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Category Archives for "Surveillance"

Facebook monitors and tracks the locations of users it deems a threat

Facebook monitors and tracks the locations of its users when the company’s security team finds that they are making credible threats on its social network.

The company actively monitors its platform for threatening comments. Once Facebook determines that a threat from a user is credible, the company uses data from its products to track that person’s location. However, it’s unclear what a ‘credible’ threat actually looks like.

Source: Facebook monitors and tracks the locations of users it deems a threat – The Verge

How Taylor Swift showed us the scary future of facial recognition

Surveillance at concerts is just the beginning, as fears grow around an unregulated, billion-dollar industry.

Taylor Swift raised eyebrows late last year when Rolling Stone magazine revealed her security team had deployed facial recognition recognition technology during her Reputation tour to root out stalkers. But the company contracted for the efforts uses its technology to provide much more than just security. ISM Connect also uses its smart screens to capture metrics for promotion and marketing.

Full article: How Taylor Swift showed us the scary future of facial recognition

Google has quietly dropped ban on personally identifiable web tracking

When Google bought the advertising network DoubleClick in 2007, Google founder Sergey Brin said that privacy would be the company’s “number one priority when we contemplate new kinds of advertising products.”

But this summer, Google quietly erased that last privacy line in the sand – literally crossing out the lines in its privacy policy that promised to keep the two pots of data separate by default. In its place, Google substituted new language that says browsing habits “may be” combined with what the company learns from the use Gmail and other tools.

Source: Google has quietly dropped ban on personally identifiable web tracking

Many popular iPhone apps secretly record your screen without asking

Many major companies, like Air Canada, Hollister and Expedia, are recording every tap and swipe you make on their iPhone apps.

In most cases you won’t even realize it. And they don’t need to ask for permission. You can assume that most apps are collecting data on you. Some even monetize your data without your knowledge.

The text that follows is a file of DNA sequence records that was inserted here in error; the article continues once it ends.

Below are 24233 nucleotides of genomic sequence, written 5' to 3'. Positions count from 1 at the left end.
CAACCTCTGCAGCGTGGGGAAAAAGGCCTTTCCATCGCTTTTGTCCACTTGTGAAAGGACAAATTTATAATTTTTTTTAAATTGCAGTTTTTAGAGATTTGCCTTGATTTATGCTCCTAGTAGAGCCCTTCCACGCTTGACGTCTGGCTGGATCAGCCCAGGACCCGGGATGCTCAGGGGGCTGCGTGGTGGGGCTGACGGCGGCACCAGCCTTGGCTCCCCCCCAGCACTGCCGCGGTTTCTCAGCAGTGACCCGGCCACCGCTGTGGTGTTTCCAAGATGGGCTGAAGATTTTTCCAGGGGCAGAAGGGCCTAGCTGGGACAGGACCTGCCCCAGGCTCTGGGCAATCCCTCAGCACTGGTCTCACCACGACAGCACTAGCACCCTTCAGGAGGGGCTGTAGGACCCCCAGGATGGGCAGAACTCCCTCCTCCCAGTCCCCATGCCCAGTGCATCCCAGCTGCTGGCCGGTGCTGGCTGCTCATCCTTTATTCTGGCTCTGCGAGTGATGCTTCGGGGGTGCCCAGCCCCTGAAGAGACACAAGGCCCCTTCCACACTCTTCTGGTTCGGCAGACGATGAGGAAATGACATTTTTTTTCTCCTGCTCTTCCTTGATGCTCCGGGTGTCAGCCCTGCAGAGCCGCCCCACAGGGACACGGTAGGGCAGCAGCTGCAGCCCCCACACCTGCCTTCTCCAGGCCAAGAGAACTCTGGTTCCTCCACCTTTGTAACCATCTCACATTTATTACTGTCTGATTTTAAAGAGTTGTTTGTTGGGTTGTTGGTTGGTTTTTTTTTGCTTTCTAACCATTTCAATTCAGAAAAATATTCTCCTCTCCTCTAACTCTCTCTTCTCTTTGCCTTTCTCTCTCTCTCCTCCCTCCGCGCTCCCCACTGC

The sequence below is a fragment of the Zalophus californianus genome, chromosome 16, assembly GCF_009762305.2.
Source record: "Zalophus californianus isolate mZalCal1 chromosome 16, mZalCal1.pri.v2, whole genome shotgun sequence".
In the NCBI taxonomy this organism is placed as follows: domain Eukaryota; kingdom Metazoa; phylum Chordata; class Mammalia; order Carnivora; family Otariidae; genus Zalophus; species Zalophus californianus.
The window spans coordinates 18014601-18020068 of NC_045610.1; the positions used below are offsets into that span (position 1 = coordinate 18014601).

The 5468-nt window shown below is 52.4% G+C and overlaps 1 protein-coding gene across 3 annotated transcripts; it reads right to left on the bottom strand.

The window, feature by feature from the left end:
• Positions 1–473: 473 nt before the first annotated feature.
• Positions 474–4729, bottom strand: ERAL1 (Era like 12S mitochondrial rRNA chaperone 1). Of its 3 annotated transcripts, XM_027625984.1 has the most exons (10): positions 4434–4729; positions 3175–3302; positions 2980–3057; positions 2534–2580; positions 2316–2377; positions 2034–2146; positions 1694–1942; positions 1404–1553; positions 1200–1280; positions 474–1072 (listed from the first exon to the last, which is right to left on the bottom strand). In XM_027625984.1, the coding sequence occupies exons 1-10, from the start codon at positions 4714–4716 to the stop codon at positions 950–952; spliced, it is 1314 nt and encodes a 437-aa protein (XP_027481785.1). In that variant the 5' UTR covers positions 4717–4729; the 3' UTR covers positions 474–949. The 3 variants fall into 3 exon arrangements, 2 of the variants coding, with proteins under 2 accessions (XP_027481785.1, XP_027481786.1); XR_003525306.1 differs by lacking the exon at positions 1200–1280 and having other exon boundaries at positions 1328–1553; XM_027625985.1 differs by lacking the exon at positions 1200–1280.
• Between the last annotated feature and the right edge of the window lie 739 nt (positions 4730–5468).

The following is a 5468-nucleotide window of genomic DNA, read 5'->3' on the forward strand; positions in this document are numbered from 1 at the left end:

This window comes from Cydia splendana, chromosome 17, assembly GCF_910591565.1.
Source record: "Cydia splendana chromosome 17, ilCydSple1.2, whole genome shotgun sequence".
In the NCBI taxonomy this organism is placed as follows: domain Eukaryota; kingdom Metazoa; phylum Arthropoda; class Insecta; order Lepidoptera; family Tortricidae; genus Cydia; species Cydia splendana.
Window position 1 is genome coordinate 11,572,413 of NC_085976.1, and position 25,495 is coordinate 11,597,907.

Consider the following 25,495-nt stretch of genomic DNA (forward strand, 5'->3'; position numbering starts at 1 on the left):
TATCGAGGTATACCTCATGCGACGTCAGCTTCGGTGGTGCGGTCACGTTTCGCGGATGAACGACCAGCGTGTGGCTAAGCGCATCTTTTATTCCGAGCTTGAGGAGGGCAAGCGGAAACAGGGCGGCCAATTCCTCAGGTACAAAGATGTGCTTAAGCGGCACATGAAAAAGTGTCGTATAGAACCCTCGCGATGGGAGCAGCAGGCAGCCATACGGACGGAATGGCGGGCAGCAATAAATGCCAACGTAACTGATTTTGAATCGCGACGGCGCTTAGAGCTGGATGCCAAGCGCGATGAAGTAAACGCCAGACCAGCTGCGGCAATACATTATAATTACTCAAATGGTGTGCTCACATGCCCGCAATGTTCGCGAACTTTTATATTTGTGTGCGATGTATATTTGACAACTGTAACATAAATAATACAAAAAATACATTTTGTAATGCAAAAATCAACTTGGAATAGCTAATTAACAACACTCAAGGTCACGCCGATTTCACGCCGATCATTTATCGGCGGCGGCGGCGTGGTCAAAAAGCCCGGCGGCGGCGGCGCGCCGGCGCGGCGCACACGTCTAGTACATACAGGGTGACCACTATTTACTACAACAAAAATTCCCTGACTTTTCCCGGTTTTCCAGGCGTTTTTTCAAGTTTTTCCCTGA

Source: Many popular iPhone apps secretly record your screen without asking | TechCrunch

Your VPN could be a privacy trap

When people turn to a VPN service, they expect full-on anonymity. Particularly when the VPN service says, “we do NOT keep any logs that can identify … a user” or “we have a strict zero-logs policy.”

These days, it seems that when it comes to claims about VPN logging policy, it is mostly just marketing speak. Many VPN services actually keep logs of user activity despite making claims to the contrary — in other words, they are disguised privacy traps waiting to be triggered.

Source: Your VPN could be a privacy trap

How should we regulate facial-recognition technology?

The privacy concerns with facial-recognition technology are obvious: Nothing is more “personal” than one’s face.

So how is the processing of facial data regulated, whether such data is collected by a government agency as in China, or by a private entity like Apple or Facebook? And as facial-recognition technology use becomes more pervasive (as widely predicted), what restrictions are appropriate in the future?

Full article: How should we regulate facial-recognition technology?

Google Screenwise: An Unwise Trade of All Your Privacy for Cash

Imagine this: an enormous tech company is tracking what you do on your phone, even when you’re not using any of its services, down to the specific images that you see. It’s also tracking all of your network traffic, because you’re installing one of its specially-designed routers.

Full article: Google Screenwise: An Unwise Trade of All Your Privacy for Cash

Apple cracks down on Facebook after it paid teens for access to their data

Facebook paid users as young as 13 to install an app that gave the company access to everything their phone sent or received over the internet. In response, Apple has revoked Facebook’s ability to publish certain apps, in a move that could have far-reaching implications for both companies.

Facebook has been accused of exploiting a loophole in Apple’s privacy regulations to publish the iPhone app, which provided it with data it used to keep ahead of youth trends.

Source: Apple cracks down on Facebook after it paid teens for access to their data

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